You can call it by other names, but care coordination has been an essential part of nursing practice for decades. It’s part of our past, our present, and our future. However, it will be part of our future only if we continue to advocate for nurses to be recognized and compensated for the central role we play in ensuring that patients’ needs are met longitudinally, through all transitions in care and across settings.
Person-centered care coordination is one of our strong suits. It’s a core professional standard and competency for registered nurses (RNs), who take the lead in addressing patient and family needs and preferences in collaboration with multidisciplinary team members. So it’s time that we put a stake firmly in the ground and claim that leadership role as ours, especially with the steady drumbeat for more effective and efficient care. Furthermore, newer initiatives for population health and the announcement that the Centers for Medicare & Medicaid Services will expedite a dramatic shift from fee-for-service to alternative pay for quality models present both challenges and opportunities for nurses to lead care coordination in less traditional care settings.
The American Nurses Association has been engaged in numerous activities to move health care in the right direction by ensuring key roles for nurses. We’ve developed important resources to help nurses, policymakers, and other stakeholders better understand our pivotal role in care coordination, as well as to assist RNs in making a strong, value-based case for nursing to lead these efforts—at the patient’s side, wherever that may be.
In one recent initiative, ANA partnered with the American Academy of Nursing to convene a joint Care Coordination Task Force, which ultimately recommended policy priorities and strategies to advance nursing’s contributions to care coordination. The full scope of this work is outlined in the report “Policy Agenda for Nurse-Led Care Coordination,” published in the July-August 2015 issue of the Academy’s Nursing Outlook journal. One priority focuses on promoting measures that allow baccalaureate-prepared RNs and advanced practice RNs (APRNs) to be reimbursed for consistent, high-quality care coordination activities they provide. The second priority centers on accelerating the design, endorsement, and use of care-coordination measures, including those that capture nursing care.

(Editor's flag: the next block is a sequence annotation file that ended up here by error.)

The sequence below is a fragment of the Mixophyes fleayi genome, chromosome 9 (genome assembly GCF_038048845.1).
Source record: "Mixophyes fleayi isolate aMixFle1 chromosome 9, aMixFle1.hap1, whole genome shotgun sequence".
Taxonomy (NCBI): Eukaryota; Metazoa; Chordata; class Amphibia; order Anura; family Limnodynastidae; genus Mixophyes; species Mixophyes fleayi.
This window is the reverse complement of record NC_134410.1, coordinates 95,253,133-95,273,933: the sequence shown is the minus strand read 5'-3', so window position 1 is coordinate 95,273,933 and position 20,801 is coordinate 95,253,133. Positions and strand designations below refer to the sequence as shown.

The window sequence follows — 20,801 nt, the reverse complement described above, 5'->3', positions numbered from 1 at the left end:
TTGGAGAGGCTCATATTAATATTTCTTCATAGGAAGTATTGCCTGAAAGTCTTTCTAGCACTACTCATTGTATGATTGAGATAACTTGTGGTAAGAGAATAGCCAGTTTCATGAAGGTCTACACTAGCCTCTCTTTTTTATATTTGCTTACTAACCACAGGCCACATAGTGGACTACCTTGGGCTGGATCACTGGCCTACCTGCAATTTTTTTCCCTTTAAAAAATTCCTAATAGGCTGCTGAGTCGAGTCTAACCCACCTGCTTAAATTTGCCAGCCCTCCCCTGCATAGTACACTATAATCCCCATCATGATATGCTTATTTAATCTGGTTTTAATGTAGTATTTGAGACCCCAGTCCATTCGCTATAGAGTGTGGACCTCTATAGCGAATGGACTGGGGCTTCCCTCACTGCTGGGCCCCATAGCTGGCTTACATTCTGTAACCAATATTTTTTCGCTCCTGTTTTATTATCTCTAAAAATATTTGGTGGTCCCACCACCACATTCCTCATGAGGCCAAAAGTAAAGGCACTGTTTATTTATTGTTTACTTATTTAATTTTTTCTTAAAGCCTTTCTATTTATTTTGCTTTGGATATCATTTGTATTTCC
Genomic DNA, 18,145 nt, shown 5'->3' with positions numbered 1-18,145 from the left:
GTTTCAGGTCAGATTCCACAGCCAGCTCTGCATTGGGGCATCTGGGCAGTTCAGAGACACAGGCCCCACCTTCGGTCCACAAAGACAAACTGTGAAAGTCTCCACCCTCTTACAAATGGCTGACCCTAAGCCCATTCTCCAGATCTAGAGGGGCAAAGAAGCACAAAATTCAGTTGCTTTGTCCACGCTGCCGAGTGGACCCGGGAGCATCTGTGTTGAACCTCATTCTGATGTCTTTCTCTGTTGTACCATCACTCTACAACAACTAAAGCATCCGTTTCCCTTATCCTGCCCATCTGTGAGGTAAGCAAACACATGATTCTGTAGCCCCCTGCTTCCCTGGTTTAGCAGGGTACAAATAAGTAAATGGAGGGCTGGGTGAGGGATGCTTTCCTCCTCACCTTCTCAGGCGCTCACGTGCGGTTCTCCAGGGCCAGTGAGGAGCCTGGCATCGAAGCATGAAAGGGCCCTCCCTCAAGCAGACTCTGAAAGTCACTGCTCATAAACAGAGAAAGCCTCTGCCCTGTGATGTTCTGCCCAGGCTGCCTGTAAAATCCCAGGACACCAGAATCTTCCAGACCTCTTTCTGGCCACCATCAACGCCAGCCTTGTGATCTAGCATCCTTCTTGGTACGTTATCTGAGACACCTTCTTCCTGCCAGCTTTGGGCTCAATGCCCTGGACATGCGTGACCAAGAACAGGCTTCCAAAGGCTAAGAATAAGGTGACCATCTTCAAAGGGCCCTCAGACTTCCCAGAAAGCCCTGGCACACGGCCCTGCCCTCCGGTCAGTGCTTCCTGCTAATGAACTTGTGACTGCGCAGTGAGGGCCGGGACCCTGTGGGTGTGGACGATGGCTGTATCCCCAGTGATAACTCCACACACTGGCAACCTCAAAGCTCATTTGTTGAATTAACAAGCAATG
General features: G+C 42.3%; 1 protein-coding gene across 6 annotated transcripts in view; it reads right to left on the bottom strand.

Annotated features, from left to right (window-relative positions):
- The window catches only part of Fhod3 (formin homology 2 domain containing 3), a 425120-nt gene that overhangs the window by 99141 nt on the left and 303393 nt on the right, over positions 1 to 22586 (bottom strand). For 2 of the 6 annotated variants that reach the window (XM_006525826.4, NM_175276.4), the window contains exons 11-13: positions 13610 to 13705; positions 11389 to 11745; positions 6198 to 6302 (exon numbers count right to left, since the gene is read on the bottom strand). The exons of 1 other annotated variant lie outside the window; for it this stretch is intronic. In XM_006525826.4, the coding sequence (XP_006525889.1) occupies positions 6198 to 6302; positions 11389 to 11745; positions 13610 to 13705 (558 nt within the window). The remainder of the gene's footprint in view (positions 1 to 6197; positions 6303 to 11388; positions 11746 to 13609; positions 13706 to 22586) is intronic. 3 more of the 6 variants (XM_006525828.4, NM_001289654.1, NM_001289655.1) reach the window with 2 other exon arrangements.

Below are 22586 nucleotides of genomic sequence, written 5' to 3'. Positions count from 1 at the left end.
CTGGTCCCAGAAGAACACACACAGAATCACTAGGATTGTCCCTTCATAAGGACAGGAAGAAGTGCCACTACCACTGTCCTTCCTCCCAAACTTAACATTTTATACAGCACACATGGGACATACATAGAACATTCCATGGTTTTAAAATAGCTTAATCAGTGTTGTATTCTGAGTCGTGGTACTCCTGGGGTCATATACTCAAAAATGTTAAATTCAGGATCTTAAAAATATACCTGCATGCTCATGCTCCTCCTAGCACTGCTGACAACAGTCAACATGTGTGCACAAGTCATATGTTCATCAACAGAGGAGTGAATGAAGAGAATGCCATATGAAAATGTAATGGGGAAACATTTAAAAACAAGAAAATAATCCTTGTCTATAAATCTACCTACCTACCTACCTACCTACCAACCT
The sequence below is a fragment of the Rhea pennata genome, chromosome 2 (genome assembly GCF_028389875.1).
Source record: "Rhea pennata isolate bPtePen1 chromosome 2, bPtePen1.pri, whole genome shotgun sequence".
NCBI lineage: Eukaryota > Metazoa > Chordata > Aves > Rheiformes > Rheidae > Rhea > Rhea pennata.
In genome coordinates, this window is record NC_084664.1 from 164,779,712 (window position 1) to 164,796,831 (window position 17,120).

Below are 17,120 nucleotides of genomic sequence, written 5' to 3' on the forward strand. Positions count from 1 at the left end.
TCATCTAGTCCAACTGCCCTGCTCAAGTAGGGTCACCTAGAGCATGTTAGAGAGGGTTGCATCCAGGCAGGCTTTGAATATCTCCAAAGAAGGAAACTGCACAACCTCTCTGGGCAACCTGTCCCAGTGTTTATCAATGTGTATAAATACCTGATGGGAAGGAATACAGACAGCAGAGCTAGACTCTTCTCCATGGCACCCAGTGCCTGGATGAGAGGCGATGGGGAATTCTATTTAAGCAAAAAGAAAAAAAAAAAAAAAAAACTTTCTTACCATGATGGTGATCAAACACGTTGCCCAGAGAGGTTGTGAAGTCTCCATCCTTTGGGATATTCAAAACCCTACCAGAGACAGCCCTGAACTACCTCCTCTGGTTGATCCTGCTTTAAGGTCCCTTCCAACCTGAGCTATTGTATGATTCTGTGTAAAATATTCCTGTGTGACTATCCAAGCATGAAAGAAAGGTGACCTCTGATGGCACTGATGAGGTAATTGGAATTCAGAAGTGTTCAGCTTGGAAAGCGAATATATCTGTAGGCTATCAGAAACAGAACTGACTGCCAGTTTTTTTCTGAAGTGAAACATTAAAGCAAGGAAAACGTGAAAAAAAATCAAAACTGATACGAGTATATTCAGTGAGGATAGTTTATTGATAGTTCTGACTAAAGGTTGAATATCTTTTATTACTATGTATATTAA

In 2014, ANA advanced its Framework for Measuring Nurses’ Contributions to Care Coordination, which has informed national panels working to develop more robust care-coordination quality measures, including electronic clinical quality measures. Another key resource, edited by Arizona Nurses Association member Gerri Lamb and published by ANA, is the book Care Coordination: The Game Changer; How Nursing is Revolutionizing Quality Care, in which the authors share insights, evidence-based practices, and innovative care models to advance nursing’s role in care coordination and healthcare transformation.
In other efforts, ANA and nurse members continue to serve on and provide input to national quality committees where care coordination comes into play, as well as meet with policymakers to address RNs’ and APRNs’ strengths in this arena. One recent example is Maryland Nurses Association member Patricia Sengstack, who spoke before a U.S. Senate Committee’s Health Information Technology working group to share nursing’s perspective and recommendations for utilizing health information technology and the electronic health record to improve care coordination.
Right now, many healthcare professionals are willing to take the lead as care coordinators. But nurses are already there. Our practice is rooted in holistic thinking and a nursing process that focuses on identifying both patient needs and gaps in care, and creating interventions to address them. With proficient matching of care and services to a person’s needs and preferences, nurses are reducing hospital readmissions, effectively managing patients’ chronic conditions, and ensuring smooth transitions in care. Nurses don’t let patients slip through the cracks of our fragmented healthcare system. And whether it’s just a part of our job or our entire job, our ability to coordinate care is a way nurses can make a fundamental difference—now and in the future.
Pamela F. Cipriano, PhD, RN, NEA-BC, FAAN
President, American Nurses Association